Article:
Chaplin's mustache turns up in surprise--and everybody else is appalled--well, if by "everybody" we mean the newshounds that dig up gossip and crunch on whatever bones they choose--or howl on the radio about America's clean shirt and the mud such a man could sling on it--and then there's everybody who's holding their breath as the Russians puff out their chests and take a slice, their own bushy mustaches bobbing as they chew--and not just holding breath but shouting, the End of the World hot in their mouths.
So there's Chaplin--egged on, it seems, by Orson Welles's bright idea--finding his metaphor in Monsieur Verdoux, the Bluebeard who kills a few, then calmly waits for the guillotine, meanwhile letting us know he's small potatoes, that to kill one makes you a villain, but to kill millions, a hero. "Numbers sanctify," he informs us--and is it Chaplin's certainty that enrages everyone? Is he a little too smug for his own good? I surprised myself by hoping Verdoux would get away--Chaplain working me like a willing sucker, as cagey as Hitchcock asking me to side with cads and saboteurs, at least for a while.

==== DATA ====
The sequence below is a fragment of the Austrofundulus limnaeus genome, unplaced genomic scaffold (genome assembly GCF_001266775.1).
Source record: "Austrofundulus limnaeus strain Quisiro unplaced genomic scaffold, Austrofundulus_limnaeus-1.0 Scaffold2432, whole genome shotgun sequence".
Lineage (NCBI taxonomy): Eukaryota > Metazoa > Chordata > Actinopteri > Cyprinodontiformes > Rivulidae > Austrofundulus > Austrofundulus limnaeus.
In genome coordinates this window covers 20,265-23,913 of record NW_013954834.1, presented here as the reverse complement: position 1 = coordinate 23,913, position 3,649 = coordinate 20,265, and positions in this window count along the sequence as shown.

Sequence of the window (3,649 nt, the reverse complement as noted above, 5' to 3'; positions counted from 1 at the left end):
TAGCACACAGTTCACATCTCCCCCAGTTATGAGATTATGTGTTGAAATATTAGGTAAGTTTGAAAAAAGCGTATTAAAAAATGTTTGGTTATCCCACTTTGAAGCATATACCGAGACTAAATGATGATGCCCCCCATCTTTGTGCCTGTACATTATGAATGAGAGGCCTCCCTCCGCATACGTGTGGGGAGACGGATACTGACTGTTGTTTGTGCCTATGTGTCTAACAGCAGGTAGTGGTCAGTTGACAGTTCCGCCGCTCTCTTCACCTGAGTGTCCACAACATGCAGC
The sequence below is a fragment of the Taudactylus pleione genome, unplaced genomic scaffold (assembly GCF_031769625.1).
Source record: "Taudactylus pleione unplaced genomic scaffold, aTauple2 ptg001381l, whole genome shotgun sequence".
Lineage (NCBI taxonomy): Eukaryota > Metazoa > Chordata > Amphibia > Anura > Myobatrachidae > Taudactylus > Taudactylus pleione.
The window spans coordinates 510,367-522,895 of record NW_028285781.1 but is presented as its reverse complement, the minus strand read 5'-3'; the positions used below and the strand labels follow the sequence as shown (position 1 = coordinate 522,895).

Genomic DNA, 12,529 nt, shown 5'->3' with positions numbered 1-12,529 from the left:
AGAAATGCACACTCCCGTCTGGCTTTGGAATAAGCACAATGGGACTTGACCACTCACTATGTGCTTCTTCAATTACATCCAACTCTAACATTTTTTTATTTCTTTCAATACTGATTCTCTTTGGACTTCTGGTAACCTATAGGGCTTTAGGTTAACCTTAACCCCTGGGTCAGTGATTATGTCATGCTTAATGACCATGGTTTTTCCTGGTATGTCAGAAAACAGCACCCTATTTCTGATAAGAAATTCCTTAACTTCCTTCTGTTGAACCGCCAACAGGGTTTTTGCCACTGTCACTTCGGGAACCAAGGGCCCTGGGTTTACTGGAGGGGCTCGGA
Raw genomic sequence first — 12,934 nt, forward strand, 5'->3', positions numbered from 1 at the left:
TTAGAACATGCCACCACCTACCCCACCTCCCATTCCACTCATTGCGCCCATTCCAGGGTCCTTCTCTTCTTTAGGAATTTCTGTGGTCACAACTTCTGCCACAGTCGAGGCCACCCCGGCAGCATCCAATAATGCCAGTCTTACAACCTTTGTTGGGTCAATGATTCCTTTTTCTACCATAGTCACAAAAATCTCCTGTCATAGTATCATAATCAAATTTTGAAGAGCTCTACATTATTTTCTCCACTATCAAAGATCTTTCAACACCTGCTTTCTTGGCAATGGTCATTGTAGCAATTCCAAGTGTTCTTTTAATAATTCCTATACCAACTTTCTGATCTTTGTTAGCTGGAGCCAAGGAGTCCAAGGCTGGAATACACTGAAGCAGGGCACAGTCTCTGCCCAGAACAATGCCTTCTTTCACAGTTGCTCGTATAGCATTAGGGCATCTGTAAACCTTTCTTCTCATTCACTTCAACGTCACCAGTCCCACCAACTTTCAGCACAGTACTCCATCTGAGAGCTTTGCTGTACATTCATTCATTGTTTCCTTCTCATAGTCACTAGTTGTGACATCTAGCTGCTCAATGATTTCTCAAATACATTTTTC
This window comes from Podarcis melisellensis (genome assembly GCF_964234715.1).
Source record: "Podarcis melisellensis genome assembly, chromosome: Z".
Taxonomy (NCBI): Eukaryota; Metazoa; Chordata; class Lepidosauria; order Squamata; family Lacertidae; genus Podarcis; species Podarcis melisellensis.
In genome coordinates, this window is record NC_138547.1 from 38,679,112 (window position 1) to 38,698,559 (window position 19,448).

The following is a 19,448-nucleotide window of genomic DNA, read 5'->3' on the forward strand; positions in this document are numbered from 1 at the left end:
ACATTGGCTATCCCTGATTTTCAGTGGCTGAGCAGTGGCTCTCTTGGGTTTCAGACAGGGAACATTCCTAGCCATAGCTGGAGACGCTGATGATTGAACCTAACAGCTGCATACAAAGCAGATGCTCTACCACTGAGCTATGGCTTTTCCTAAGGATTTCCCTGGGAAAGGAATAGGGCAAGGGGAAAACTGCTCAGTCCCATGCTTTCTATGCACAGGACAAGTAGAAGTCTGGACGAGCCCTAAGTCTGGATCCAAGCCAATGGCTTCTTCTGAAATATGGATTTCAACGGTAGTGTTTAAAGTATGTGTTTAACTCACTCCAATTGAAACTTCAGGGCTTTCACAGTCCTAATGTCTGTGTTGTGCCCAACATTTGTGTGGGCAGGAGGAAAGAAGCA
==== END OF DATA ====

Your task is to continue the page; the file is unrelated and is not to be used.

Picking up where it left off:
But Chaplin does something else, something more dangerous--for him: This is not just a thriller, but a sermon--with murder as the lesson, plenty of blood to go around, staining our hands with it. And so everybody moves back, wipes their hands and turns them into fists. Chaplin has killed not just hapless women but the Little Tramp, and while we might forgive him for murdering the former we cannot abide the death of the latter, even if we are his rabid accomplices.